By Emeka Aginam
The president of the Computer and Allied Products Dealers Association of Nigerian CAPDAN; Mr Tunji Balogun at the last meeting held with the Director General of the National Information Development Agency NITDA Professor Cleopas Angaye last year had cried that street traders were choking the life out of registered businesses in the market. NITDA had promised to help but months after, things continue to remain the same in the market.
In the CAPDAN president’s words, scores of businesses have been affected by these street ‘thugs’ who stand watch at the busy entrance of the market, watching for prospective customers who are quickly diverted to small shelters to be shown crude IT wares.
He said that more often than not, a trade is struck and these prospective customers walk away without going more than two metres into the market.
To registered and genuine businessmen in this market, it is a deal lost forever. But then, that may not be all that is lost as a recent tour of the market indicates that patience too is fast running out.
Although, a lot of the shop owners were reluctant to speak, their indignation could be read on their faces and some of them had unwittingly let out their anger and frustration over the situation as they had spat splatters of abusive phrases that referred to the street hawkers in unpleasant names. But then had blatantly refused to comment any further.
Their sales boys however had been more cooperating. According to a shop employee who simply referred to himself as Uche said: “Most times, I have to come out and shout that they leave people trying to get into my shop alone as they try to maneuver the person sometimes almost forcefully to where they have their goods”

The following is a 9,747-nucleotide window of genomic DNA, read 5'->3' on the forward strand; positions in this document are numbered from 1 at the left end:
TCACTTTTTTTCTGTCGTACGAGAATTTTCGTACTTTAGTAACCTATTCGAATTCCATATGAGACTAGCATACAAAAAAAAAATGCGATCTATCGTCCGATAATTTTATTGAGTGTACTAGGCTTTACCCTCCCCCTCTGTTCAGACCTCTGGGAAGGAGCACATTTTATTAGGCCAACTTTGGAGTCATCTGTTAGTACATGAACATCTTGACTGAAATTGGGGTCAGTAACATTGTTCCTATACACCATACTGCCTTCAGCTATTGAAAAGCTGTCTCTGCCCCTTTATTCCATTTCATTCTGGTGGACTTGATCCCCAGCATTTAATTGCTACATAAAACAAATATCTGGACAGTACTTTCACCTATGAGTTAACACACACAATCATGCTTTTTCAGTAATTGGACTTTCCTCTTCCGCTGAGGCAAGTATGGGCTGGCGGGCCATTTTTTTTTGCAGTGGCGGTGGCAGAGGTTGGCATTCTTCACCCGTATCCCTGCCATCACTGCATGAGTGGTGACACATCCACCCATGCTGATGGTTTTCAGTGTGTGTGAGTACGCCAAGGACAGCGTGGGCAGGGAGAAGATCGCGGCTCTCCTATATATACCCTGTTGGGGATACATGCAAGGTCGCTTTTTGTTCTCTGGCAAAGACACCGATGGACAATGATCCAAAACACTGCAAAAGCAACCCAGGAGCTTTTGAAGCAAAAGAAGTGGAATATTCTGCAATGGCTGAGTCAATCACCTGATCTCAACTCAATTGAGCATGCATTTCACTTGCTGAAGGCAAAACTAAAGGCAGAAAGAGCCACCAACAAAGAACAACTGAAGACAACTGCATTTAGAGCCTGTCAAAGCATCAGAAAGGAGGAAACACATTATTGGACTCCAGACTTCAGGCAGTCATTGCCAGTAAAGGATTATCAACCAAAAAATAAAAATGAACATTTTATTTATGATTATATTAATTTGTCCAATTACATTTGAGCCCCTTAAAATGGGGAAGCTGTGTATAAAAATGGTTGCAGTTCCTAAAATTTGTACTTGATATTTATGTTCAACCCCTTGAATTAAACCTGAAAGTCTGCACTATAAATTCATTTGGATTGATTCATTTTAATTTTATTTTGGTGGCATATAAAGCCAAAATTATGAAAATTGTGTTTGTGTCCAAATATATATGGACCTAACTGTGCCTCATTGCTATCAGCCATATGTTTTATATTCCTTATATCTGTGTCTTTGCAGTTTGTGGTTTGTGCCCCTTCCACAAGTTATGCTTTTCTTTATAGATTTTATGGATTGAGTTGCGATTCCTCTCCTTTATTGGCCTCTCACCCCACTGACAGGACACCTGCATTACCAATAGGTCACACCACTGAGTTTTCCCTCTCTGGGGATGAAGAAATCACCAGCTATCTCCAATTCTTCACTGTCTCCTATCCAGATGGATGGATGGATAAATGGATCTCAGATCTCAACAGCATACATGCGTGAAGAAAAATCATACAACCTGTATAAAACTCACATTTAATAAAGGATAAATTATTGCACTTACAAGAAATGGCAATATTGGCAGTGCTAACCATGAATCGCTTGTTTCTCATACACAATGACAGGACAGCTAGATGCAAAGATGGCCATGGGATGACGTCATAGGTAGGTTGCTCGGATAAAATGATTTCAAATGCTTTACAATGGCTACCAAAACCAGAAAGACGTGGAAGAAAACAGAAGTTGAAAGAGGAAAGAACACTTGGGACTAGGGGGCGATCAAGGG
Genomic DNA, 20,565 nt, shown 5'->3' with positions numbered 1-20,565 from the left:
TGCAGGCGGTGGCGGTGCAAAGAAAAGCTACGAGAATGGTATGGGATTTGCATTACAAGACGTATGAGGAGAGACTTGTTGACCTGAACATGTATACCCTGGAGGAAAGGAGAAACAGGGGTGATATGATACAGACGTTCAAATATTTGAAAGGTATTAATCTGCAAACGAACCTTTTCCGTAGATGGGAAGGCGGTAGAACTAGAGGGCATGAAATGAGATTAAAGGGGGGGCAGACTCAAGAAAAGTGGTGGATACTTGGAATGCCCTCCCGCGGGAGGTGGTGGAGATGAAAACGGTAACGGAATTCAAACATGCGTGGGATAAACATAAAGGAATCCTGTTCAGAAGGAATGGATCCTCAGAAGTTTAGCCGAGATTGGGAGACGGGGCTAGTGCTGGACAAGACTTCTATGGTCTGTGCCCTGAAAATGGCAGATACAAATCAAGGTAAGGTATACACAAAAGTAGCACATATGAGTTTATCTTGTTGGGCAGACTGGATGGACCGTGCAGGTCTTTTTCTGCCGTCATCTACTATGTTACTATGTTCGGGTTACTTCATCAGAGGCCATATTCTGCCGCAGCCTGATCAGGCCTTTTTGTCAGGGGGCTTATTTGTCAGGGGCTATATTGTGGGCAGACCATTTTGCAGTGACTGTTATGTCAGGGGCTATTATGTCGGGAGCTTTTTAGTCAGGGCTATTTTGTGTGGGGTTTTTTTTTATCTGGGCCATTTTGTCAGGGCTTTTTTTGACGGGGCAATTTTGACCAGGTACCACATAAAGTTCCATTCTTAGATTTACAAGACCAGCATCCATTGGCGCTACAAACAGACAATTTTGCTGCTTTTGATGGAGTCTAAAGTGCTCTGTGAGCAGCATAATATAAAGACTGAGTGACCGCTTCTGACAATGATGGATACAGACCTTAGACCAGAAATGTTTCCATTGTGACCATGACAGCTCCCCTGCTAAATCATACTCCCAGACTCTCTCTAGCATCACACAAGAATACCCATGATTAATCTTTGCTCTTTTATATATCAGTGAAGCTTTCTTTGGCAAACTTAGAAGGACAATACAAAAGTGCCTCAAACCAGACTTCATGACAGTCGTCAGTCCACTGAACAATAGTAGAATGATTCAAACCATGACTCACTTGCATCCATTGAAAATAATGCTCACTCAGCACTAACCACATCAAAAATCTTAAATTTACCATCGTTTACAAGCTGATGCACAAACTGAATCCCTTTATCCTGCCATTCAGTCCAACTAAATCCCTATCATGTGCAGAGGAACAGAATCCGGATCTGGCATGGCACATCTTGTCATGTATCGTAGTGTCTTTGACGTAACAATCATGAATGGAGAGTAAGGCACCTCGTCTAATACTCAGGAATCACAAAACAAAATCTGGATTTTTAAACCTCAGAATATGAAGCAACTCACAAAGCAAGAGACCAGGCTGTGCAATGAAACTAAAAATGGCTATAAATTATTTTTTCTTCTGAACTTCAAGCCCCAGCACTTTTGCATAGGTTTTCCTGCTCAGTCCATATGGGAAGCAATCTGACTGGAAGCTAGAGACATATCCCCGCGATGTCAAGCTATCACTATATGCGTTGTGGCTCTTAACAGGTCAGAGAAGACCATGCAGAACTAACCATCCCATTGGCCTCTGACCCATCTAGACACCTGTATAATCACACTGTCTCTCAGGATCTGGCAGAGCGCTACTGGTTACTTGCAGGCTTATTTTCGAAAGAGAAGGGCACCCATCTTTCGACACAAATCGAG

Although, business is in full swing for the year but these street thugs don’t seem to be leaving anytime soon. Both CAPDAN and NITDA had agreed that a solution will be to formally register all business entities in the market and reposition dealings in the market.
Angaye, particularly had said his development policy would help sweep the streets of the market free of the urchins as the programme will be intensely engaging and will build on their prominent yet crude IT engineering potentials.
Since these development centres would be dealing with deeply concentrated IT clusters to which the Otigba market, computer village is a classic example, the NITDA boss had said it would begin processes of registering legitimate members of the CAPDAN body unto a database which would be maintained and published. These data bases would hold current details of what IT dealers in the market dealt with; both in products and services.
Professor Angaye in his last meeting with CAPDAN had been optimistic that with strong collaboration coming from computer association, the policy which had been launched in December last year would strengthen the nation’s grip on emerging global benefits of an IT grounded economy. He had said the software development centre sites soon to be established in the country is only but a step in this direction.
“We would like to have a comprehensive list of all accredited and bonafide CAPDAN member companies which NITDA shall recognize, assist and protect” he said. — Charles Mgbolu